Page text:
- Statement on Equity Diversity and Excellence (December 14, 2006, PDF Document)
- Statement on Human Rights (July 12, 2012, PDF Document)
Ontario Human Rights Code
The primacy of the Code is enshrined within the Accessibility for Ontarians with Disabilities Act (AODA). The requirements set out in the standards are not a replacement or substitution for the requirements established under the Code.
For further information and training, we recommend visiting the Ontario Human Rights Commission’s Human Rights 101 online module and Disability and Human Rights resource.
Our commitment to providing all students, faculty, and staff with access to our programs and services
Barrier-Free Design Standards
In all new construction, the University’s Barrier Free Design Standards will be implemented. While this is also the University’s intention for renovations to existing buildings, given the constraints of the existing structural conditions, especially within heritage buildings, comparable alternative arrangements are identified in order to assist in accommodation.
Built Environment Standards
The Built Environment aspect of the Accessibility for Ontarians with Disabilities Act will be achieved through two mechanisms: the Design of Public Spaces Standard (within the Integrated Accessibility Standards Regulations) and through amending the Ontario Building Code. The Design of Public Spaces Standard applies to public spaces, like outdoor eating areas and accessible parking, whereas the amendments to the Building Code cover the elements of buildings. In both cases, the changes apply only to new or extensively renovated buildings, with some exceptions. The Design of Public Spaces Standard came into effect for universities and other designated public sector organizations 1 January 2016, whilst the building code amendments came into effect 1 January 2015.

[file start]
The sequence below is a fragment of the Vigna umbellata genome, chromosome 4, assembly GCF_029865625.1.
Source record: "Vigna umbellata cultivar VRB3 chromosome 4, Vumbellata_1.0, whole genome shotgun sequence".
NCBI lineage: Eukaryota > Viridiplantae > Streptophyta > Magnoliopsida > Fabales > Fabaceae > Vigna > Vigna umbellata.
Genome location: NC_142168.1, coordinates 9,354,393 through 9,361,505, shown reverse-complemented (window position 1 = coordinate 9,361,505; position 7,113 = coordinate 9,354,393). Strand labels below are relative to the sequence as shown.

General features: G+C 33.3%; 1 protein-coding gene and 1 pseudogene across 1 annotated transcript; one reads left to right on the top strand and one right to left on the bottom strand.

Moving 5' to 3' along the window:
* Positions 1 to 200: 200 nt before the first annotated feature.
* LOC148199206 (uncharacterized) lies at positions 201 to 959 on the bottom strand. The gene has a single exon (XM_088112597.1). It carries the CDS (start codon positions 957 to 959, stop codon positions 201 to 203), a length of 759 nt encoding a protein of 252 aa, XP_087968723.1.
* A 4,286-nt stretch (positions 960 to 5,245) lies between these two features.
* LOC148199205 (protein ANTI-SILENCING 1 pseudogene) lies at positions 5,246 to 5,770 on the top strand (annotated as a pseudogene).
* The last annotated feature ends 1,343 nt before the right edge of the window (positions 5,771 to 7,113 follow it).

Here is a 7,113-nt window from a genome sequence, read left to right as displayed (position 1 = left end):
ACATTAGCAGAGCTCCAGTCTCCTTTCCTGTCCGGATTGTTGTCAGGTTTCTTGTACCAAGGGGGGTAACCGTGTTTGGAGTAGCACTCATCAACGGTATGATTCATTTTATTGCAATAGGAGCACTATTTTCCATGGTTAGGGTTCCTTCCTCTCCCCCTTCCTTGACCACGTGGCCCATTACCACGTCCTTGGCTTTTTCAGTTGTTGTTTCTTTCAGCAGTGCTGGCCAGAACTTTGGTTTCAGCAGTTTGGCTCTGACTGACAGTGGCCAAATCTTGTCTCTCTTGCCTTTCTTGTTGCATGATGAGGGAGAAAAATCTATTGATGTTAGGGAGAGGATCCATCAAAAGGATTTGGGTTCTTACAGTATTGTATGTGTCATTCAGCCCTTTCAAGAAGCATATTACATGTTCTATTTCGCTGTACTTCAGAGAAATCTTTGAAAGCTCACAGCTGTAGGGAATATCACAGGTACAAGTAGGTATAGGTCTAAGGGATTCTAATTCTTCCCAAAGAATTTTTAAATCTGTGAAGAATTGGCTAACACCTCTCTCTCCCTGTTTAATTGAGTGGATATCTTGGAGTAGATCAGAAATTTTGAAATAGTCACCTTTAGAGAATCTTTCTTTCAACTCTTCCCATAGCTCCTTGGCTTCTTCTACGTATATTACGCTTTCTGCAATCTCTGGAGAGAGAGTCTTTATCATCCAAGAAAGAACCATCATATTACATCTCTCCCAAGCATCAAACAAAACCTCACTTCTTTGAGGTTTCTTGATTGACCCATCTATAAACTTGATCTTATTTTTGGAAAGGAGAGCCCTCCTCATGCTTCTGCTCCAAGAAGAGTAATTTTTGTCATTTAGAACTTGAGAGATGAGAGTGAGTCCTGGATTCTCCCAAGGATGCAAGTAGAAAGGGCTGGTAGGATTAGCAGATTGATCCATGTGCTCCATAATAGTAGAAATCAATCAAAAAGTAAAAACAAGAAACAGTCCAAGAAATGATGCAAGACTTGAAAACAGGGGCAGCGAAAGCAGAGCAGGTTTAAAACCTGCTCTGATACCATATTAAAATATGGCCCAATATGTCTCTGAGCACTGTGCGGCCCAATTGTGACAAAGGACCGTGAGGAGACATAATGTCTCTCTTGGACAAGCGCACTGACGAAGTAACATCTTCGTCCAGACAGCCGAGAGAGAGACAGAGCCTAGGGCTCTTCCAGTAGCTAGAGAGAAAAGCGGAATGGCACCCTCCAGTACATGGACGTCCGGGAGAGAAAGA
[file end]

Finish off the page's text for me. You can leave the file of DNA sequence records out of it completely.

Information & Communications Standard
This area of the AODA focuses on how information is communicated and accessed. It seeks to ensure that the information we provide and the ways in which we communicate that information are as accessible as possible to persons with disabilities. The University is expected to now comply with all sections of this standard covering feedback, accessible formats and communication supports, accessible websites and our libraries.
Accessible formats and communication supports